Monday’s was the largest jailbreak since 141 inmates broke out of the prison in Nuevo Laredo on Dec. 17, 2010.
Serving as prison warden is one of the most dangerous jobs in Mexico, and numerous wardens have either been assassinated or bent to the will of gangsters.
In the past two years, hit squads have killed prison wardens in Hermosillo (Jan. 3, 2011), Nuevo Laredo (March 15, 2011), Lazaro Cardenas (March 18, 2011) and Saltillo (Dec. 13, 2011), as well as slaying family members of wardens in several other cities.
A month ago, the warden of a prison in Zacatecas, Fabiola Quiroz Zarate, ordered the transfer of dozens of dangerous inmates to other jails. A day later, gunmen broke into her house and kidnapped her and two family members. Neither the 43-year-old Quiroz nor her family members have been seen since.
Unable to bear the threats, or enticed by bribes, or both, some wardens go to the dark side. Perhaps the most extreme case occurred in July 2010, when prosecutors said a prison warden in Durango state allowed inmates to go free at night, handed over weapons and official vehicles and allowed them to carry out three contract killings that left 35 people dead.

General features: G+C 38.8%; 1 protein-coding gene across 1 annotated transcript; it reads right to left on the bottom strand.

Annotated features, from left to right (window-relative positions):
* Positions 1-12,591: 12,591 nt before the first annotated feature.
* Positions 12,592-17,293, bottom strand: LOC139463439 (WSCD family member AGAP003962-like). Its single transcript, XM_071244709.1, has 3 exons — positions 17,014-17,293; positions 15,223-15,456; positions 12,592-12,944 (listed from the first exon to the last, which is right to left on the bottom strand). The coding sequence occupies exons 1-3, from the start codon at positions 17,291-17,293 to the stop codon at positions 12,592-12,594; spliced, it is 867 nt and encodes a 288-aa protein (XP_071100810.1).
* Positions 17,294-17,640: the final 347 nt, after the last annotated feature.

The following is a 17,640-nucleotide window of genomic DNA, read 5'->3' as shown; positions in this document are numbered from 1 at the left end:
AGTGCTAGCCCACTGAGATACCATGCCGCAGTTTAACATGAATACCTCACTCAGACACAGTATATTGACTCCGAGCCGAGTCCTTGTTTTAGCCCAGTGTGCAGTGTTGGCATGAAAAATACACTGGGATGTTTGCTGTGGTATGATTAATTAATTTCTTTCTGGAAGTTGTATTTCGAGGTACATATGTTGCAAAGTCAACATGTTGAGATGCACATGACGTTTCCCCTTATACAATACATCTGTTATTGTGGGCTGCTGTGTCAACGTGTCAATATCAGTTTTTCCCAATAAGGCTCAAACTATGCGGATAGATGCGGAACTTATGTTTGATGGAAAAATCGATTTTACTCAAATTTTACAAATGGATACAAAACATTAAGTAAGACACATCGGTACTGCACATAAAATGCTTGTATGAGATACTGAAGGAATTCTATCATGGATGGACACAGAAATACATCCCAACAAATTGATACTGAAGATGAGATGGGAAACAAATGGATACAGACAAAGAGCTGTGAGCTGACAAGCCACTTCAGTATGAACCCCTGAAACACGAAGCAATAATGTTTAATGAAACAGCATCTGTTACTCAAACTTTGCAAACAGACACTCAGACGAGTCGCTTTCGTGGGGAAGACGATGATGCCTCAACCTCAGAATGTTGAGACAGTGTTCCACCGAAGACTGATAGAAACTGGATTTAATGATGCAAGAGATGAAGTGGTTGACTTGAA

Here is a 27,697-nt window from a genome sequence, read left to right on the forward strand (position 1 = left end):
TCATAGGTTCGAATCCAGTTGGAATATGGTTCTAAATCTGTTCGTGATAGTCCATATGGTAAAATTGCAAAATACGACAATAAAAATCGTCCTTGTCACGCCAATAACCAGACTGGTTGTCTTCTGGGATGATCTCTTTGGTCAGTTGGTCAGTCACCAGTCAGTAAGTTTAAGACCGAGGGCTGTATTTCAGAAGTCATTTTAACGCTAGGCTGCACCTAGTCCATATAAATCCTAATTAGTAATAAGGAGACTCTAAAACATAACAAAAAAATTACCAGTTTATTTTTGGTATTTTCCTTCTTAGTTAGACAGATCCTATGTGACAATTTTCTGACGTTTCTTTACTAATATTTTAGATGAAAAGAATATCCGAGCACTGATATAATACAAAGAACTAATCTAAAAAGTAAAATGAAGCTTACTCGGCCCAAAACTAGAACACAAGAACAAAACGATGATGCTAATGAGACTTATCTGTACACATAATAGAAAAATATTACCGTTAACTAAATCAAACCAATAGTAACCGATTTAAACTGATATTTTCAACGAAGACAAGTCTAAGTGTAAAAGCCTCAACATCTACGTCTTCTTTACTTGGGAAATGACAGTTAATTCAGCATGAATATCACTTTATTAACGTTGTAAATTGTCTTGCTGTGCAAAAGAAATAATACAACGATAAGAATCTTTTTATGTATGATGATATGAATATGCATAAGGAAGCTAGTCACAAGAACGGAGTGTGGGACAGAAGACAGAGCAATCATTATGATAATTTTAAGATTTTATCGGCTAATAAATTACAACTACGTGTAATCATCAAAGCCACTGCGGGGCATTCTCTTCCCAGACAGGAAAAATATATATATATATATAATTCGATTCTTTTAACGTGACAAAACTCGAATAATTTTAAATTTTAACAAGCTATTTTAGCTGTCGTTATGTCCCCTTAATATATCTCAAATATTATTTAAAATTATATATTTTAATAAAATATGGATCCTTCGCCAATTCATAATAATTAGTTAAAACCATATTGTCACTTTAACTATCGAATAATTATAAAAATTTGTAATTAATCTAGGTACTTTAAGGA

Claudia Rodriguez, a columnist for the Quadratin digital news website, wrote Thursday that events this week “reveal to us and confirm that prisons rehabilitate criminals by day while at night they are allowed to leave and, without doubt, are even given guns so they can be paid killers.”
Benitez said the faltering penitentiary system would be one of President-elect Enrique Pena Nieto’s challenges when he takes office Dec. 1.
Since federal prisons cannot hold all those charged with federal crimes related to drug trafficking, thousands of dangerous inmates are handed down for incarceration in less-secure state prisons, he said.
The lax security is evident in periodic news reports about jails with cellblocks equipped with cantinas and apartments with creature comforts.
“Cellphones, prostitutes, drugs, plasma TVs, you name it. If you have enough money, you can live inside the prison as you would outside the prison,” Islas said.